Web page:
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Monday, March 19, 2018

Mourning my Husband

Hi Ms. Curtiss,    

I purchased your book, “Depression Is a Choice” when it first came out and found it a breath of fresh air.  Lately, however, I have not been completely convinced about the choice part because I am feeling that my current depression is bigger than I am.

A few months ago, my husband of 35 years died of throat cancer.  He is a man who is irreplaceable, especially at my ripe old age of 68.  I have been going to a grief group, dealing with my depression over this with a therapist, but do not seem to be able to pull myself out of this one.  What is your take of the grief process and how it relates to depression?  The general wisdom is you have to go through it, and everyone has their own time table.  However, this happened over 4 months ago, and I feel worse now, so I am questioning my handling of things.

Anything you could offer me would be greatly appreciated as I find you very well spoken and very well thought out.  BTW, I just purchased your 2nd book from Amazon, and looking forward to more of your wisdom within its covers.

Thank you,

Dear Friend

Mourning is one of the sacred ceremonies of life. But we must not let the ceremony of honoring what we have lost slide into the mere chemical imbalance of depression wherein we merely suffer and have lost sight of what we have lost and are mourning. Remember that we don't live our lives by the year, or  even by the day. We live life by the instant. Look for what can uplift you in nature, a small flower, a friendly tree, a beautiful cloud. In connecting with your fellow man, even just a friendly remark to the person ahead of you in the grocery line is reconnecting with life.. Instant by instant we must find something to love, to honor or respect for in that instant we are connected with all life and bit by bit we string together these precious moments to find peace. May God bless you.   A. B. Curtiss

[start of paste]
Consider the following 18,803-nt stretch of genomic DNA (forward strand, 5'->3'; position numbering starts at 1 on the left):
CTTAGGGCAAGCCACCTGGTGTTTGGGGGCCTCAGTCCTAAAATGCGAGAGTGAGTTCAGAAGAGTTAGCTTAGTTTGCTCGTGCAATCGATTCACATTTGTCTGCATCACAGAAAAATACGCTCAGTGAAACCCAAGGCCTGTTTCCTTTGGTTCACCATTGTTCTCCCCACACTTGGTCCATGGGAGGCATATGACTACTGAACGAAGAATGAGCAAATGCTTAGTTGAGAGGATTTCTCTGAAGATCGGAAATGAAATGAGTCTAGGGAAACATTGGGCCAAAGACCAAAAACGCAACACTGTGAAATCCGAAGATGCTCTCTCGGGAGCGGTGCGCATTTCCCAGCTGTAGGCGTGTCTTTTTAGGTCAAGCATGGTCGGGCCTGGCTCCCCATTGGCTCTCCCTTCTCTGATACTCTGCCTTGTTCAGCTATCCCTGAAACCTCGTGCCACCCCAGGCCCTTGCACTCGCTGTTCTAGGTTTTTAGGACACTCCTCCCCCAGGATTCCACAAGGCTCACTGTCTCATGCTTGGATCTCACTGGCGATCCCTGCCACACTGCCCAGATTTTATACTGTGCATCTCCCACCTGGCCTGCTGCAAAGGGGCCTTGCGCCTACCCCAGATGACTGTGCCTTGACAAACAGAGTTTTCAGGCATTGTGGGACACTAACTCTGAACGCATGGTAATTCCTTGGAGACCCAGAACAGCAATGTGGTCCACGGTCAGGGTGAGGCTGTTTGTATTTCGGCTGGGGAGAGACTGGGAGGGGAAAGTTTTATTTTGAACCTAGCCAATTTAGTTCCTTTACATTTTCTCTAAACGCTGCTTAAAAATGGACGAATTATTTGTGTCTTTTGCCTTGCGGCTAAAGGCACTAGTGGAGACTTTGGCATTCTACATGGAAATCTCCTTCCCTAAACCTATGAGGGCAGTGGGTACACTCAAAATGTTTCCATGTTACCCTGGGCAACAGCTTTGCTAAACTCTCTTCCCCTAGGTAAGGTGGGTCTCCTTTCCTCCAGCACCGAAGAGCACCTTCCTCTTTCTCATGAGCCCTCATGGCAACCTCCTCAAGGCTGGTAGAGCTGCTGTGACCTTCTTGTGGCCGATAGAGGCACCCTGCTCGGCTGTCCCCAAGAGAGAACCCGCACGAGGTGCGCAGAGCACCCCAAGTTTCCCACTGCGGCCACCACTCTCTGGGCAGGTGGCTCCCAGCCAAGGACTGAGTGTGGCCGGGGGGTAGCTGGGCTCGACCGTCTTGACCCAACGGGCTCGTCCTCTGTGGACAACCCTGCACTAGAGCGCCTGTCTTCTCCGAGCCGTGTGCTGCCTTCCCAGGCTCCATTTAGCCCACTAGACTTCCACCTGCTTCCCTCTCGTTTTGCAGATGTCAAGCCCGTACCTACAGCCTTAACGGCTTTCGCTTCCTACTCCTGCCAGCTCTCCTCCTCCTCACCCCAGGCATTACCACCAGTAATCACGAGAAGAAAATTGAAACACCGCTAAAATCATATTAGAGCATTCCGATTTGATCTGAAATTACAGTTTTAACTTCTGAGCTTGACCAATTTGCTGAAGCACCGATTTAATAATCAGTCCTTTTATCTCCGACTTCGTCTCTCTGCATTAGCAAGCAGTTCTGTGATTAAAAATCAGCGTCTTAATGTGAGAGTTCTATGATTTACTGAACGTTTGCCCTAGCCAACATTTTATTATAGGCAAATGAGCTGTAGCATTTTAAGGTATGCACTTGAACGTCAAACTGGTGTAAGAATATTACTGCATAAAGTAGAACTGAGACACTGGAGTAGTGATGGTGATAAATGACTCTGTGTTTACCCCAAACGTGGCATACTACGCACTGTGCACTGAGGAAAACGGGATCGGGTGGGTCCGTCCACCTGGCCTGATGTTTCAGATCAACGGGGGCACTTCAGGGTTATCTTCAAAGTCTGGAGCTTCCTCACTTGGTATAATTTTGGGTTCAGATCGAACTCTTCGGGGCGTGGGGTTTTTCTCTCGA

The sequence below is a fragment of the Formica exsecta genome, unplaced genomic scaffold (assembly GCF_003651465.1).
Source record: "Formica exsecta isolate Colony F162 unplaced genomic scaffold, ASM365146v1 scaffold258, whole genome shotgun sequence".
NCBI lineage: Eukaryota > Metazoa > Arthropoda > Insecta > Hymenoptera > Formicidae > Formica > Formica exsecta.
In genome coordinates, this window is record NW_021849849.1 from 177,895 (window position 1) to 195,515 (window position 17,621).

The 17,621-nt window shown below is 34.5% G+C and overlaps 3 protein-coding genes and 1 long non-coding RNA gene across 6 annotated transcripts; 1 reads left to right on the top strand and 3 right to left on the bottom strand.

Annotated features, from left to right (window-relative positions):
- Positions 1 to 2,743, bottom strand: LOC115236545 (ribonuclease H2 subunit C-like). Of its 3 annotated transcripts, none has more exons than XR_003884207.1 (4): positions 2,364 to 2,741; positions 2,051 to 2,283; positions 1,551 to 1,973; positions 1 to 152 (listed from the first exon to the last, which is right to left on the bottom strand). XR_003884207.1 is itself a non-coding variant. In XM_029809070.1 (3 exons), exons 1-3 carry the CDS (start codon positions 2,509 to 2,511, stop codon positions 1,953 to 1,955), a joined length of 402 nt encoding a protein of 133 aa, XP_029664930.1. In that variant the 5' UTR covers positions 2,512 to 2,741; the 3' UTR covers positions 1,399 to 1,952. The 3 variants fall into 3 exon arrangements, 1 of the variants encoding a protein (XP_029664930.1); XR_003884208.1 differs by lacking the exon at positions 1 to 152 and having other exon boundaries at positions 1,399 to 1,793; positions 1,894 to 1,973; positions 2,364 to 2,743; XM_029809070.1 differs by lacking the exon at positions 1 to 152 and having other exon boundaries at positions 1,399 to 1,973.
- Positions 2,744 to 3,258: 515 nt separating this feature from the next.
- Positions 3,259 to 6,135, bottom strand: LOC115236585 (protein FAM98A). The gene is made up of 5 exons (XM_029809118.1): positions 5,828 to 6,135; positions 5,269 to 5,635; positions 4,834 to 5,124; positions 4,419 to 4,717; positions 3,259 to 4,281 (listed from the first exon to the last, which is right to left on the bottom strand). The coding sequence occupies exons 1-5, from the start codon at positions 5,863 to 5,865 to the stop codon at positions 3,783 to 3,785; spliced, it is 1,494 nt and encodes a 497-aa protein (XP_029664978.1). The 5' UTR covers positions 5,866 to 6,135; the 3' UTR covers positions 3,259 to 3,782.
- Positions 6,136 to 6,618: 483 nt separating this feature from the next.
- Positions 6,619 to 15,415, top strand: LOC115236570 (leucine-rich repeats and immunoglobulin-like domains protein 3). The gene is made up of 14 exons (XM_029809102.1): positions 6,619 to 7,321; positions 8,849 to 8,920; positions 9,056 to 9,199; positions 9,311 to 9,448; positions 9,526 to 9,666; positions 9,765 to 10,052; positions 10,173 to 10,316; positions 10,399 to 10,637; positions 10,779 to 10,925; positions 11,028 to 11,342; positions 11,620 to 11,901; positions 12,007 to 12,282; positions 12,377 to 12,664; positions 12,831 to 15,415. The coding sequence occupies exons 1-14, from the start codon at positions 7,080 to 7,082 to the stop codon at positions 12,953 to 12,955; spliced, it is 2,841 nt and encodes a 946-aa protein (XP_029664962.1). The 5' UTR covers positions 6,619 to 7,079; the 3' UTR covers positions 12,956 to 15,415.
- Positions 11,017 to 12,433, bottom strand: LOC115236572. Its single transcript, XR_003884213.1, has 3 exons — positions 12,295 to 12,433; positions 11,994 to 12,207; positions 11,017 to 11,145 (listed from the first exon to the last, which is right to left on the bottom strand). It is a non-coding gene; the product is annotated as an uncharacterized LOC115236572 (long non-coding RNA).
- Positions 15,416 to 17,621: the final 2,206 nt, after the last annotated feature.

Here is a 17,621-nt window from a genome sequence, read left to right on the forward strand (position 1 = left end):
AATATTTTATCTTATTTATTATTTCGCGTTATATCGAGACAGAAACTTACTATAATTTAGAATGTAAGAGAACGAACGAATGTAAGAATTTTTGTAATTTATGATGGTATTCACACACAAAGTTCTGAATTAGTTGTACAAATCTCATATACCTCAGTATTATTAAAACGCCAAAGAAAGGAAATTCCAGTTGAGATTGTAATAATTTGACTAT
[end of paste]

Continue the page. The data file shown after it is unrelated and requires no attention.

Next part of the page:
Dear Ms. Curtiss

Thank you for your lovely words and being so generous with your time.  I will hold those words close and abide by them.  I will definitely use the tools in your second depression book, when I receive it, as I see I have let grief slip me into the depression abyss.  My goal is to find a way to live “around” the grief, and am sure your book will help.

A thousand thank you’s,

Thursday, March 8, 2018

I've Never Felt Truly Happy

Dear AB
I am almost 16 and have never truly felt happy. I do not fear depression, I only fear of letting it win. I have had very traumatic experiences ever since I can remember. It just has never gotten better.

Dear Never Truly Happy,
You are not alone. The new generations of Americans are known for their rootlessness and a feeling of not belonging and flat out unhappiness. Our whole society has become less connected. People are connecting to the Internet, to virtual connections like facebook or twitter instead of connecting with each other. People move all the time and the lifestyle of knowing most of the people in our small town is long gone. The only help for us humans is to somehow figure out how to connect with like-minded people. It takes some effort on your part but…

The trick is to use the Internet not as an end in itself but to use it to connect to real people in some way. If you like to hike, you will find a list of where to meet other hikers on Meetup.com for your area. There might be one or two other groups meeting that you might find interesting. 

It is always possible to make some small connection with our fellow man even if it's just to say "nice day, isn't it" to the next person in the grocery checkout line. Or waiting in line at the Post Office or for movie tickets. It takes a little courage to be the first to make a friendly remark to a stranger, but let me en-courage you to do it.  A.B. Curtiss